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Shake-Up and Shake-Off Excitations and Associated Electron Losses in X-Ray Studies of Proteins

Persson, Petter LU ; Lunell, S.; Szöke, A.; Ziaja, B. and Hajdu, J. (2001) In Protein Science 10(12). p.2480-2484
Abstract
Photoionization of an atom by X-rays usually removes an inner shell electron from the atom, leaving behind a perturbed hollow ion whose relaxation may take different routes. In light elements, emission of an Auger electron is common. However, the energy and the total number of electrons released from the atom may be modulated by shake-up and shake-off effects. When the inner shell electron leaves, the outer shell electrons may find themselves in a state that is not an eigen-state of the atom in its surroundings. The resulting collective excitation is called shake-up. If this process also involves the release of low energy electrons from the outer shell, then the process is called shake-off. It is not clear how significant shake-up and... (More)
Photoionization of an atom by X-rays usually removes an inner shell electron from the atom, leaving behind a perturbed hollow ion whose relaxation may take different routes. In light elements, emission of an Auger electron is common. However, the energy and the total number of electrons released from the atom may be modulated by shake-up and shake-off effects. When the inner shell electron leaves, the outer shell electrons may find themselves in a state that is not an eigen-state of the atom in its surroundings. The resulting collective excitation is called shake-up. If this process also involves the release of low energy electrons from the outer shell, then the process is called shake-off. It is not clear how significant shake-up and shake-off contributions are to the overall ionization of biological materials like proteins. In particular, the interaction between the outgoing electron and the remaining system depends on the chemical environment of the atom, which can be studied by quantum chemical methods. Here we present calculations on model compounds to represent the most common chemical environments in proteins. The results show that the shake-up and shake-off processes affect 20% of all emissions from nitrogen, 30% from carbon, 40% from oxygen, and 23% from sulfur. Triple and higher ionizations are rare for carbon, nitrogen, and oxygen, but are frequent for sulfur. The findings are relevant to the design of biological experiments at emerging X-ray free-electron lasers. (Less)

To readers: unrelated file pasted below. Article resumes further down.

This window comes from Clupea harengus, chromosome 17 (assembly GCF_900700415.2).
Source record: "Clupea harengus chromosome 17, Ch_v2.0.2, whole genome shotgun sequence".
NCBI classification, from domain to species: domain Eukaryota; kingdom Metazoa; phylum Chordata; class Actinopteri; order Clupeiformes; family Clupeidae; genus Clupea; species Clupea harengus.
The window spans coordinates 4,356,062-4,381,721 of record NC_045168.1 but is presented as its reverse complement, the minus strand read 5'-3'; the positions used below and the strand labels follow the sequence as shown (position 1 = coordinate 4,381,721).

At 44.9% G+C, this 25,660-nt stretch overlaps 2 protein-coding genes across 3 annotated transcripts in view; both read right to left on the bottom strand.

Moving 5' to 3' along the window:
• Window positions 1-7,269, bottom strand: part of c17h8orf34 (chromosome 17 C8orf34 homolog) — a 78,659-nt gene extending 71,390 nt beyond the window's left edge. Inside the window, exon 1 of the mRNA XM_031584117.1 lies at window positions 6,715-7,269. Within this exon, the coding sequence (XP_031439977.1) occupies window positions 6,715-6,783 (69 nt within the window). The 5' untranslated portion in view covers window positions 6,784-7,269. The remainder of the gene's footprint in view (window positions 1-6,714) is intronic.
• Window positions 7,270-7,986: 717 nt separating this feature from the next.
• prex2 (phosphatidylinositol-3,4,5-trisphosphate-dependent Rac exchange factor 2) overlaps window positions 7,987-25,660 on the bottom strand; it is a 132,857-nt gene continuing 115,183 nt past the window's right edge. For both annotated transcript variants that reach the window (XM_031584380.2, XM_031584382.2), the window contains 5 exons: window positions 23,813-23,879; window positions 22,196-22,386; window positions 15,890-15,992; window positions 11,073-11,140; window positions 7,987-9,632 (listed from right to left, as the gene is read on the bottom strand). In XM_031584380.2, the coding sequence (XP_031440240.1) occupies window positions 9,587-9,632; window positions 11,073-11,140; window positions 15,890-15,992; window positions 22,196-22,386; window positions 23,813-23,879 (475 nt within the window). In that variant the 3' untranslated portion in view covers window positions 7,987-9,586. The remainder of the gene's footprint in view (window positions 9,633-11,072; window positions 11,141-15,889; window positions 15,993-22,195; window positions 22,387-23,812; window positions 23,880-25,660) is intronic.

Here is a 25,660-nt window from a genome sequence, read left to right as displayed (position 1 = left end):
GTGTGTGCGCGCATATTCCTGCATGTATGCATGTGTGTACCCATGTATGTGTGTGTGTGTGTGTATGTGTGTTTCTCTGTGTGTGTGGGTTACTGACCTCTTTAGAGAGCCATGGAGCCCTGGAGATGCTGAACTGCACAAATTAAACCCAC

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author
publishing date
type
Contribution to journal
publication status
published
subject
in
Protein Science
volume
10
issue
12
pages
2480 - 2484
publisher
The Protein Society
external identifiers
  • scopus:0035176896
ISSN
1469-896X
DOI
10.1110/ps.ps.26201
language
English
LU publication?
no
id
86ce8ae2-7e06-4798-9eec-c80bddcbdd15 (old id 1457877)
date added to LUP
2009-08-27 16:45:09
date last changed
2018-05-29 11:24:16
@article{86ce8ae2-7e06-4798-9eec-c80bddcbdd15,
  abstract     = {Photoionization of an atom by X-rays usually removes an inner shell electron from the atom, leaving behind a perturbed hollow ion whose relaxation may take different routes. In light elements, emission of an Auger electron is common. However, the energy and the total number of electrons released from the atom may be modulated by shake-up and shake-off effects. When the inner shell electron leaves, the outer shell electrons may find themselves in a state that is not an eigen-state of the atom in its surroundings. The resulting collective excitation is called shake-up. If this process also involves the release of low energy electrons from the outer shell, then the process is called shake-off. It is not clear how significant shake-up and shake-off contributions are to the overall ionization of biological materials like proteins. In particular, the interaction between the outgoing electron and the remaining system depends on the chemical environment of the atom, which can be studied by quantum chemical methods. Here we present calculations on model compounds to represent the most common chemical environments in proteins. The results show that the shake-up and shake-off processes affect 20% of all emissions from nitrogen, 30% from carbon, 40% from oxygen, and 23% from sulfur. Triple and higher ionizations are rare for carbon, nitrogen, and oxygen, but are frequent for sulfur. The findings are relevant to the design of biological experiments at emerging X-ray free-electron lasers.},
  author       = {Persson, Petter and Lunell, S. and Szöke, A. and Ziaja, B. and Hajdu, J.},
  issn         = {1469-896X},
  language     = {eng},
  number       = {12},
  pages        = {2480--2484},
  publisher    = {The Protein Society},
  series       = {Protein Science},
  title        = {Shake-Up and Shake-Off Excitations and Associated Electron Losses in X-Ray Studies of Proteins},
  url          = {http://dx.doi.org/10.1110/ps.ps.26201},
  volume       = {10},
  year         = {2001},
}